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Microsoft deprecating SmartScreen filters

At the beginning of the month Microsoft announced that they were deprecating the SmartScreen filters used by the desktop Microsoft mail clients. These are the filters used in Exchange and various version of Outlook mail. This is yet further consolidation of spam filtering between the Microsoft free webmail domains, Office365 hosted domains and self hosted Exchange servers.  The online services (hotmail.com, outlook.com, Office365, live.com, etc) have been  using these filters for a while. The big change now is that they’re being pushed down to Exchange and Outlook users not hosted on the Microsoft site.

EOP was developed for Outlook.com (and friends) as well as Office365 users. From Microsoft’s description, it sounds like the type of machine learning engine that many providers are moving to.

Microsoft has published quite a bit of information about these filters and how they work on their website. One of the best places to start is the Anti-spam Protection FAQ. Something senders should pay attention to is the final question on that page: “What are a set of best outbound mailing practices that will ensure that my mail is delivered?” Those are all things  deliverability folks recommend for good inbox delivery.

Poking around looking at the links and descriptions, there is a host of great information about spam filtering at Microsoft and how it works.

A page of note is their Exchange Online Protection Overview. This describes the EOP process and how the filters work.

MS_filterProcess

An incoming message initially passes through connection filtering, which checks the sender’s reputation and inspects the message for malware. The majority of spam is stopped at this point and deleted by EOP. Messages continue through policy filtering, where messages are evaluated against custom transport rules that you create or enforce from a template. For example, you can have a rule that sends a notification to a manager when mail arrives from a specific sender. (Data loss prevention checks also occur at this point, if you have that feature; for information about feature availability, see the Exchange Online Protection Service Description.) Next, messages pass through content filtering, where content is checked for terminology or properties common to spam. A message determined to be spam by the content filter can be sent to a user’s Junk Email folder or to the quarantine, among other options, based on your settings. After a message passes all of these protection layers successfully, it is delivered to the recipient.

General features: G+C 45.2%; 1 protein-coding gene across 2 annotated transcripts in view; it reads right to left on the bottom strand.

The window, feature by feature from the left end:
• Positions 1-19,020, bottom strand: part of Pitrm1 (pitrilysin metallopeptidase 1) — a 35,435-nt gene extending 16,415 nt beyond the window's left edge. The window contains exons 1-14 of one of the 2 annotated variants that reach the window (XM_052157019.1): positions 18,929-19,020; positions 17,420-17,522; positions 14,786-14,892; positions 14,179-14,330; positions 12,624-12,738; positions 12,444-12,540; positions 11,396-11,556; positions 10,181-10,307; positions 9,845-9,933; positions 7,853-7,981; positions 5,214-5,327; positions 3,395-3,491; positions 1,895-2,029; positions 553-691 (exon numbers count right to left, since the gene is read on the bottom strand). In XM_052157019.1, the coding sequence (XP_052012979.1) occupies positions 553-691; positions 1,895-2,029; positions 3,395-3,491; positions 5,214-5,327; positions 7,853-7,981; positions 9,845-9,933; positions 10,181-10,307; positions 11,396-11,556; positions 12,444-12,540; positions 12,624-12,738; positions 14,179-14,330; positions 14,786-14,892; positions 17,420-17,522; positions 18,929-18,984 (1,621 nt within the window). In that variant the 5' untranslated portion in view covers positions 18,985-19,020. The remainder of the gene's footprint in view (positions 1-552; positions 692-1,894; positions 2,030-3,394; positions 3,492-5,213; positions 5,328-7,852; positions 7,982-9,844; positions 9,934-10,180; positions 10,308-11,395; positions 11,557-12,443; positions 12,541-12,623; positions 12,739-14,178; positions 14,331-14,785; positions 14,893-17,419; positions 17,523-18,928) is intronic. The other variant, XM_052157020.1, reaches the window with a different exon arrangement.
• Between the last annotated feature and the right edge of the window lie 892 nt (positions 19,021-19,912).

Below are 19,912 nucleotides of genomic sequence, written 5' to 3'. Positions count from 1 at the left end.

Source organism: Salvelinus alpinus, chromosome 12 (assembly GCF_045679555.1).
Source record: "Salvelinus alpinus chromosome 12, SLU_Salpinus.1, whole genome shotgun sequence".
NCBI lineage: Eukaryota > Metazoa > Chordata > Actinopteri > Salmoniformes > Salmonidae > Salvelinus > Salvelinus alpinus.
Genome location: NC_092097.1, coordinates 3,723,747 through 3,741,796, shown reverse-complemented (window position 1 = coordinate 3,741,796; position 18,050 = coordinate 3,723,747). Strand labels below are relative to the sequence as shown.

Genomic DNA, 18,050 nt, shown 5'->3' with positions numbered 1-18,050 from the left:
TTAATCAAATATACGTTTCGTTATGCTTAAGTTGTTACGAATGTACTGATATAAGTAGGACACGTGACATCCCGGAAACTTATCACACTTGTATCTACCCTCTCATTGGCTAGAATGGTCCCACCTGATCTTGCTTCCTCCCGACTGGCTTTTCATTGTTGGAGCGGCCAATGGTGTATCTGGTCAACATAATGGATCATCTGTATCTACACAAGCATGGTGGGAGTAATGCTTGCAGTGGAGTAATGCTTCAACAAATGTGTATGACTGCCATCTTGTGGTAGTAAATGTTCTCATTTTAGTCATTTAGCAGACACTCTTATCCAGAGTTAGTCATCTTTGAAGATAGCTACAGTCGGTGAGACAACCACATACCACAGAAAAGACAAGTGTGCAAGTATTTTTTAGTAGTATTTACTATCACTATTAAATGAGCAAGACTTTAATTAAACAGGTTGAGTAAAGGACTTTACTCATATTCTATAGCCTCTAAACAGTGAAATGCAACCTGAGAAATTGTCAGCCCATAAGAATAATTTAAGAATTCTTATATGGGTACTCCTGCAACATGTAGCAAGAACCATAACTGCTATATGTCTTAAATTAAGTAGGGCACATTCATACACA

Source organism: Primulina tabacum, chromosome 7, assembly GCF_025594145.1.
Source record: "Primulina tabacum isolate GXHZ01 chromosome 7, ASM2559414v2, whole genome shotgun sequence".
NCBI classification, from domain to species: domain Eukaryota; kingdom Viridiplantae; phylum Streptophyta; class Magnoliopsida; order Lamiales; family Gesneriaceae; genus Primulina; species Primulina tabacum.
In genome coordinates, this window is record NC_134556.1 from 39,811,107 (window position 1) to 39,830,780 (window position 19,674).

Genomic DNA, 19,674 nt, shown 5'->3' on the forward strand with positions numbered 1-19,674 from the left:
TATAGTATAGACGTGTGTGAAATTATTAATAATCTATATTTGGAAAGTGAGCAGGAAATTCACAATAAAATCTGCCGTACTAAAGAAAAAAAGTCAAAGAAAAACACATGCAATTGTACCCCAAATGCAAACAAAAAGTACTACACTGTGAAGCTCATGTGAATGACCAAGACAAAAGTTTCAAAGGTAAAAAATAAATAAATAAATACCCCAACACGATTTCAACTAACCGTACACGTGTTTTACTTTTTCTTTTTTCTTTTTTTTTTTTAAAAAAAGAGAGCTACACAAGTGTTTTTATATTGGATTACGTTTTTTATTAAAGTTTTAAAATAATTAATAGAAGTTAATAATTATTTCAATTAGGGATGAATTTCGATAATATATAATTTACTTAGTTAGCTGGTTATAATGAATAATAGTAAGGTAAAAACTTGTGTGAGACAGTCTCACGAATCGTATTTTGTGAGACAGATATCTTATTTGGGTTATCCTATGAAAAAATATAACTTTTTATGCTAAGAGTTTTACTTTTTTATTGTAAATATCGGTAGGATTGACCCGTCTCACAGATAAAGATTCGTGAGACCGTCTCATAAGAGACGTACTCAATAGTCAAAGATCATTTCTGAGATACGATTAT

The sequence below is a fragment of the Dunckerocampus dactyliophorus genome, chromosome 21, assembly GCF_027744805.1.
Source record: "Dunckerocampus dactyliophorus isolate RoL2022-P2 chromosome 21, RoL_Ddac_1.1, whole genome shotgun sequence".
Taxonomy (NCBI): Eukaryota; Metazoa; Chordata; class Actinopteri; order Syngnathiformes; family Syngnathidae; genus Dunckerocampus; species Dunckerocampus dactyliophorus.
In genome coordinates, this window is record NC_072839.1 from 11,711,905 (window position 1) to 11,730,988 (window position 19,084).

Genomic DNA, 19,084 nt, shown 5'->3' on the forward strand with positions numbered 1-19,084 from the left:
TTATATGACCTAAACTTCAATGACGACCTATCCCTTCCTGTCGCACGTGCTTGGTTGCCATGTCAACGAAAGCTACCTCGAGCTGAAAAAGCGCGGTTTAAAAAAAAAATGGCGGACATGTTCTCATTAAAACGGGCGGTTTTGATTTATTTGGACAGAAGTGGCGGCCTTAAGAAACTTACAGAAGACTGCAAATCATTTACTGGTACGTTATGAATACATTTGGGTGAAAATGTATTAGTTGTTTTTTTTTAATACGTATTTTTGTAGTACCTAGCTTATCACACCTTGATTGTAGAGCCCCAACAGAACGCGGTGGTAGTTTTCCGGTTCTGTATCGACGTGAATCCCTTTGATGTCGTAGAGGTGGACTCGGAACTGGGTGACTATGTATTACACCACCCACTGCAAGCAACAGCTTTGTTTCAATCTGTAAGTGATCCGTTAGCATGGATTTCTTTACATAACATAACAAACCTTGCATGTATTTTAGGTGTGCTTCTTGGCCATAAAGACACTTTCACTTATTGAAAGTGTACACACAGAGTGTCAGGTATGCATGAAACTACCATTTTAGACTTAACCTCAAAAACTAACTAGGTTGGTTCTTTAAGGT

Well, if you ever wanted to know how Microsoft filters mail, now you do.

I’m also pleased to read that MS is continuing to support SNDS. I know it’s been problematic for folks lately and was somewhat concerned as the person who created SNDS recently moved to a new position. However, their FAQs still recommend SNDS so I think we can expect it to be maintained by new folks.

 

 

2 comments

  1. Terry Zink says

    Historically, way back in the olden days, Microsoft created Smartscreen for Hotmail (now Outlook.com) and shipped a version that ran locally in Exchange server, and in the Outlook mail client. This was the state of things for years.

    Over time, as Microsoft integrated Office 365, it became more difficult to make Outlook, Exchange, and Office 365 together. Outlook would refilter the message and frequently mark it as spam. This is due to the evolving nature of spam; the local Smartscreen filters would only be updated every 1-2 weeks whereas spam campaigns change daily.

    As Microsoft has started moving to the cloud and encouraging its customers to do the same, and the fact that Outlook and Exchange doing their own filtering is not required (since nearly all email clients are behind a service that does spam filtering, and if you want filtering for Exchange server you should subscribe to Exchange Online), shipping Smartscreen to Outlook and Exchange no longer makes sense.

    Outlook.com still runs Smartscreen, and the two services (i.e., Outlook.com and Office 365) do borrow technologies from each other. There is a major effort to converge the two infrastructures and UX’es, although the two will probably never be identical in the way they filter email. The types of spams that each userbase sees are different.

    1. laura says

      Thanks, Terry!

      The links I was reading didn’t make it clear if EOP was the same as SmartScreen online or if that was a replacement or what. I appreciate the clarification.

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